Hermon Di Giovanno was also a „spiritual father“ of the „spirit murmur“ technique, which Alan Hovhaness for the first time used in the work from the year 1944, „Lousadzak“ – for piano and strings (op. 48).
III Lousadzak

Of the „spirit murmur“ technique Alan Hovhaness notes: „Hermon di Giovanno said he heard some of it in a visionary state. He heard a strange murmuring effect and he tried to describe it. He wasn´t a musician, he didn´t know music – except he was a tenor and wanted to be singer. The way he desribed it, I tried to imagine how one could write it, and I created that kind of aleatoric notation and I called it ´spirit murmur´.“

The phenomena of „spirit murmur“ is not much known, thus it deserves to be introduced. It is a partial matter in a range of composer techniques of the 20th century, as such subsequently straightaway non-adapted by possible Hovhaness´ followers, nevertheless may be generalized enough to find its use – though not with this indication and without relevances with Alan Hovhaness – in music of many other composers, contemporaries of Hovhaness and members of next generations, especially in music of representatives of minimal music. However, primarily, „spirit murmur“ of Alan Hovhaness is not to be mentioned in connection with minimal, but rather with aleatoric music, considered to be as one of the earliest appearances of it. Hovhaness himself described it in words „a kind of aleatoric notation“.

What Alan Hovhaness had called „spirit murmur“, was that of – also from the early music known as – „senza misura“, or without metre, (in notation) without bars. Alan Hovhaness had intended it, however, as not only a kind of note, but also as an acoustic „icon“ directly related to a specific significancy. In fact, Hovhaness´ „spirit murmur“ is closer to minimal, but minimal as such didn´t yet in that time exist, or rather hadn´t its name (its style category). Thus it is related rather to modern music, which was the upcoming style-basis of Hovhaness´ generation.

Practically and particularly „spirit murmur“ in the composition of „Lousadzak“ looks such that both soloist, and strings players reach (in a score) the part „senza misura“, whereas the notes for the soloist are written out and for string players this part anticipated by the solo viola pattern, that afterwards all string players take on and for some time – marked in a score – repeat it (pizziccato), with no necessity of mutual synchronization.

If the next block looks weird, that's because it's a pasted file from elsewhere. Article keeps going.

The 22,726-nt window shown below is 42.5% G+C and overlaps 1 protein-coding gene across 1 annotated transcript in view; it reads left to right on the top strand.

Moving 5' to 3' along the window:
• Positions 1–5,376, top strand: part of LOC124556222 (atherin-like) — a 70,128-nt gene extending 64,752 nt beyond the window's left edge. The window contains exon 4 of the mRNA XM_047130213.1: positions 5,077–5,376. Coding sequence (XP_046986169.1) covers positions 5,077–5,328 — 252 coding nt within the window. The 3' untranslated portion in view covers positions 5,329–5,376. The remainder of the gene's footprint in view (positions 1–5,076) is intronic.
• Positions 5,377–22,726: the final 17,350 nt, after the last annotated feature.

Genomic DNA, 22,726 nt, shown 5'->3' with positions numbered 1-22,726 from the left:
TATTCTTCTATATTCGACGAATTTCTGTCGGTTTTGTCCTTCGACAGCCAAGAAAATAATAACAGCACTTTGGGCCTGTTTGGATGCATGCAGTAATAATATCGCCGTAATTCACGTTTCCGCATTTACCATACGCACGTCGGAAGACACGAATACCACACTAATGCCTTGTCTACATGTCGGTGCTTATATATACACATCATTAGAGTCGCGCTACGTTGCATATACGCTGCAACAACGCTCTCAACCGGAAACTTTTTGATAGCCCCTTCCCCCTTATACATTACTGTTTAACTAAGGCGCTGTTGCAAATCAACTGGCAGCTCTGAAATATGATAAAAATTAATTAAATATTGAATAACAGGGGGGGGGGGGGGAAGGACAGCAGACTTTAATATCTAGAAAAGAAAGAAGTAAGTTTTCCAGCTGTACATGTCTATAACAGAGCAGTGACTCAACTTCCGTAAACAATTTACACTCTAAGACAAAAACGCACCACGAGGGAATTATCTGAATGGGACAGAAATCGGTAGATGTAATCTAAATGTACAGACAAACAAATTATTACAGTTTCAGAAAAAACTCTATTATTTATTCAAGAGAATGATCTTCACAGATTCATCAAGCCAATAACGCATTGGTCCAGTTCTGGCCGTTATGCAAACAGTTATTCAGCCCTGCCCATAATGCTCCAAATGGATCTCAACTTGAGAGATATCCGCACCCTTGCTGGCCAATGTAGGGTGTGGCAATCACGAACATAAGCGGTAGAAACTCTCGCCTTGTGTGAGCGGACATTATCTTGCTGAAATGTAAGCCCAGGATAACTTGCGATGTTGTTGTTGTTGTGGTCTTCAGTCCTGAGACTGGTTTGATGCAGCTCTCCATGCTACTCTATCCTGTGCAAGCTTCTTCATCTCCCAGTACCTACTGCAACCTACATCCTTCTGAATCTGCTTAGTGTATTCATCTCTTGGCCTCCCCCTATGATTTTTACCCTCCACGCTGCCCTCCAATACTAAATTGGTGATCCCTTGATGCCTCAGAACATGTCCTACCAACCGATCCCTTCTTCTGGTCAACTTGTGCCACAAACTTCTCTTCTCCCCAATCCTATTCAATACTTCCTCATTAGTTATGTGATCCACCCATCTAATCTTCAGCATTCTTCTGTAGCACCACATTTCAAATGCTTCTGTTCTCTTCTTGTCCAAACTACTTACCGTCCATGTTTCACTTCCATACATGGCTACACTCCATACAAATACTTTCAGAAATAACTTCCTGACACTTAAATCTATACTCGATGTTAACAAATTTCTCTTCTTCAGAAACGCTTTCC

„Lousadzak“ is a neoplasm of Alan Hovhaness, a word derived from Armenian – meaning something like „Coming of Light“, which is also the regular title of the work in English (with the space for wider associations and symbolism).

The technique also probably had a practical purpose:

In the early 1940s Alan Hovhaness formed an amateur orchestra with the aim to play music based on pure intervals – as he came to know it in the Armenian church, where he worked as organist and was in contact with Armenian priests. Maybe in this technique he took into account this factor – that to push his musicians to play accurately, he instead made a virtue of necessity. (By the way, Vivaldi also wrote for a local ensemble, the same made Gustav Holst, and an illustrious contemporary case for us can be Tomáš Hanzlík and members of his Ensemble Damian.)

„Lousadzak“ stands on the beginning of the Armenian period of Alan Hovhaness (1943-1951) – Hovhaness in these years composed music based purposely on melody, with minimum regard to harmony, or static in harmony (only with pedal drone or sustained fifth).

In any case, the method of „spirit murmur“ became a prevailing technique for Alan Hovhaness also in his subsequent production and it is typical of his individual style.
IV

A few more words about circumstances of acceptance of this work and about its further life.